Are San Jose, Los Angeles, Winnipeg and Boston slightly worse than bad?

          Minnesota, Vancouver and Washington are within three points are they just a little bit better than bad?

          All these teams are barely holding on to a playoff spot or on the outside looking in

          Chicago is only five points ahead. Are they just about good?

          16 teams have worse records as of this morning. At worst they are an average team. Someone who lives by numbers might even say they are slightly better than average-at winning.

        • 12 of the top 16 corsi teams in the league currently occupy playoff positions. four in the bottom 14 do as well. there are outliers every year. you know this is true, and if it were the oilers doing what the flames are doing you’d be howling in the goddamn streets about advanced stats.

          grow up.

          • RedMan

            From a stats point if view basically anything above 55% or below 45% has high power.

            Another stats thing to keep un mind is “Correlation is not causation”. So high corsi doesn’t lead to wins, but teams with high corsi tend to win. Stats are a way to describe what is happening. They can give a clue to trends which can then be focused upon with video, coaching, etc.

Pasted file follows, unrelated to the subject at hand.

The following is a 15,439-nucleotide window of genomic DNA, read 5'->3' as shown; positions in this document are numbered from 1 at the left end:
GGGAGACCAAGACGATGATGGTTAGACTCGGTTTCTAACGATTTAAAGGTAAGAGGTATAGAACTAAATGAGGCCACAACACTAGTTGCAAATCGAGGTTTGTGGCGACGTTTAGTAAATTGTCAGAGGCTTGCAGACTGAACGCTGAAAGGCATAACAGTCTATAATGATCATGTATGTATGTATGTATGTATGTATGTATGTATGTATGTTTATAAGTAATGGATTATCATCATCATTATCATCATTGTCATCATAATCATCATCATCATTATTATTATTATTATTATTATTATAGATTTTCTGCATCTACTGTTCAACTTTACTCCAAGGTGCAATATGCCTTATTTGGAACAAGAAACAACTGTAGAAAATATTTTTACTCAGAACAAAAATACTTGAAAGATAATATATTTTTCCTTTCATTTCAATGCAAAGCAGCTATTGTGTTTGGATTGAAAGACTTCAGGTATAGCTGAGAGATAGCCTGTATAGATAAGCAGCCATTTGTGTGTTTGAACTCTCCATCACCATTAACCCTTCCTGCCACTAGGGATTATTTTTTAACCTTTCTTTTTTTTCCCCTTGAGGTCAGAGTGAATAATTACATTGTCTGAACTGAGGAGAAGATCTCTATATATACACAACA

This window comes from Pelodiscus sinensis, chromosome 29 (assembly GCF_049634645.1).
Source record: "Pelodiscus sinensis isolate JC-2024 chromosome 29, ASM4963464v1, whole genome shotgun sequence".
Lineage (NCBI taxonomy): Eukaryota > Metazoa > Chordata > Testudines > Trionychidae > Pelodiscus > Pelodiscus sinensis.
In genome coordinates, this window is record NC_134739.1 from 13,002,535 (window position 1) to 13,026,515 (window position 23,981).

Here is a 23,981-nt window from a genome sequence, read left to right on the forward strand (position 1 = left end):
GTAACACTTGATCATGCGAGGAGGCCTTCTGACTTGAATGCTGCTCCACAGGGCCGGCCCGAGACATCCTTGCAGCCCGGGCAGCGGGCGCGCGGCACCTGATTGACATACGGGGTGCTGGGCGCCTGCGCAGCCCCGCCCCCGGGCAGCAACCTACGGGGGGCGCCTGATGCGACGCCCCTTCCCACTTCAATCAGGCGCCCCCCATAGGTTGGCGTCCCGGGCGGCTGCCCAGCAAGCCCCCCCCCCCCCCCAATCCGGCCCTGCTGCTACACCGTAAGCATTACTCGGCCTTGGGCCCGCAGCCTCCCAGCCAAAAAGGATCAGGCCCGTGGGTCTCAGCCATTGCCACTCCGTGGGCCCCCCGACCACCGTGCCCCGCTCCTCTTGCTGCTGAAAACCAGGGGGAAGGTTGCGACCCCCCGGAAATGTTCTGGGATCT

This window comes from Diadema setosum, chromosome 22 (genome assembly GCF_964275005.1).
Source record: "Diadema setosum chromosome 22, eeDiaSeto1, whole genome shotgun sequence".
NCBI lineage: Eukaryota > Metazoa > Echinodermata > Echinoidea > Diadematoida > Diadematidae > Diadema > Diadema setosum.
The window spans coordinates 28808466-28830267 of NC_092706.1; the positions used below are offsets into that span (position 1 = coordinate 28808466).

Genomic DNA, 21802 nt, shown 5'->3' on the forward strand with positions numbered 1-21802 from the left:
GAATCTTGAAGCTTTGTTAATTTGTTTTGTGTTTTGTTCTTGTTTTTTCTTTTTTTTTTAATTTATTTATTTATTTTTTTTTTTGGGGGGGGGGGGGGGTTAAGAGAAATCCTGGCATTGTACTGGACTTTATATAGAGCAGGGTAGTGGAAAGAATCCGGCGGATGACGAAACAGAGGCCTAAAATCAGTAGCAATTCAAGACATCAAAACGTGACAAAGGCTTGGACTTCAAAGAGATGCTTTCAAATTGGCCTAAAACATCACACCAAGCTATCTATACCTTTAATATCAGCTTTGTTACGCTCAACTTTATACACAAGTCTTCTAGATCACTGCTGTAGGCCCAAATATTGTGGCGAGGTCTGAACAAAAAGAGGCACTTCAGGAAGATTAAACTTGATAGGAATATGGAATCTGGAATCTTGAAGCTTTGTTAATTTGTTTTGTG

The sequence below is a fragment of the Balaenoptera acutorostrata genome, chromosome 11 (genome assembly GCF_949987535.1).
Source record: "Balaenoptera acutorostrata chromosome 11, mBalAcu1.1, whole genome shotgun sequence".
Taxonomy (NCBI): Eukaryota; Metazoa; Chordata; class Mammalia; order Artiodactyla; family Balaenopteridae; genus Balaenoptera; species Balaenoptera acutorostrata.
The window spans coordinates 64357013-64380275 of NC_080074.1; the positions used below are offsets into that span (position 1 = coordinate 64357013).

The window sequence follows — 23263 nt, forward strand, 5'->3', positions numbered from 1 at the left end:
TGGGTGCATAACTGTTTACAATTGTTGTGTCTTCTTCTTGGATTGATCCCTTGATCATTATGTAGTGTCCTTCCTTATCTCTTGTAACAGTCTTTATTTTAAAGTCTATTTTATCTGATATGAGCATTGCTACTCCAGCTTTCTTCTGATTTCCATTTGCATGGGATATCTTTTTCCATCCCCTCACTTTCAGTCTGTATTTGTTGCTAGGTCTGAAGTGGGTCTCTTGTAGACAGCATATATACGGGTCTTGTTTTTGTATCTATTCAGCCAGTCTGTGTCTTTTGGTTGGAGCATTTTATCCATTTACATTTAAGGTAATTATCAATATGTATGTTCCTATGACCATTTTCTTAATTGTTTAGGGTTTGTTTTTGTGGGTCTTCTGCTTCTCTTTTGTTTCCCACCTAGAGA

*all information vaguely remembered from first year stats class.

          • Derzie

            This is a very valid point. Because it’s the Flames in question, Hartley must’ve found a new way to play hockey that no other team in the history of the sport has ever devised. “All of the opposition’s shots are from the outside; the team blocks all of the opposition’s best shots” and other such nonsense.

            There were no bigger proponents of advanced stats than the fans on this site when the Leafs were winning and then crashed and burned. It’s hypocritical, to say the least.

            Every team and situation is unique, of course, but the “hard work” explanation has become very irritating. As though the other 29 teams in the league just can’t match the Flames in work ethic, those lazy bums. It’s become as trite as the only explanation for their success being attributed to “luck.”

            Although the entire debate is atarting to wear thin, this article breaks things down in a far more detailed manner; thanks Ryan.

          • JMK

            Advanced stats only account for a few years of data, so saying that hockey has been played the same way for it’s entire history is inaccurate based on the stats. Now if you claim from an eye based perspective then fair enough but I find it very hard to believe that a sport has been played the exact same way without changes in tactics over the history of the game.

          • DoubleDIon

            If corsi wasn’t a flawed stat like +/- I’d agree with you.

            Like +/- it has validity but needs to be contextualized. The Flames are a top team in terms of blocks. Corsi at 5-5 is also cherry picking a stat if it’s for a team and not an individual player. Corsi that includes special teams and accounts for blocks would be a much better indicator.

            My guess is we’d see the Flames right around 20th in the league if those factors were included. Which I think is a fair barometer of the team excluding PDO.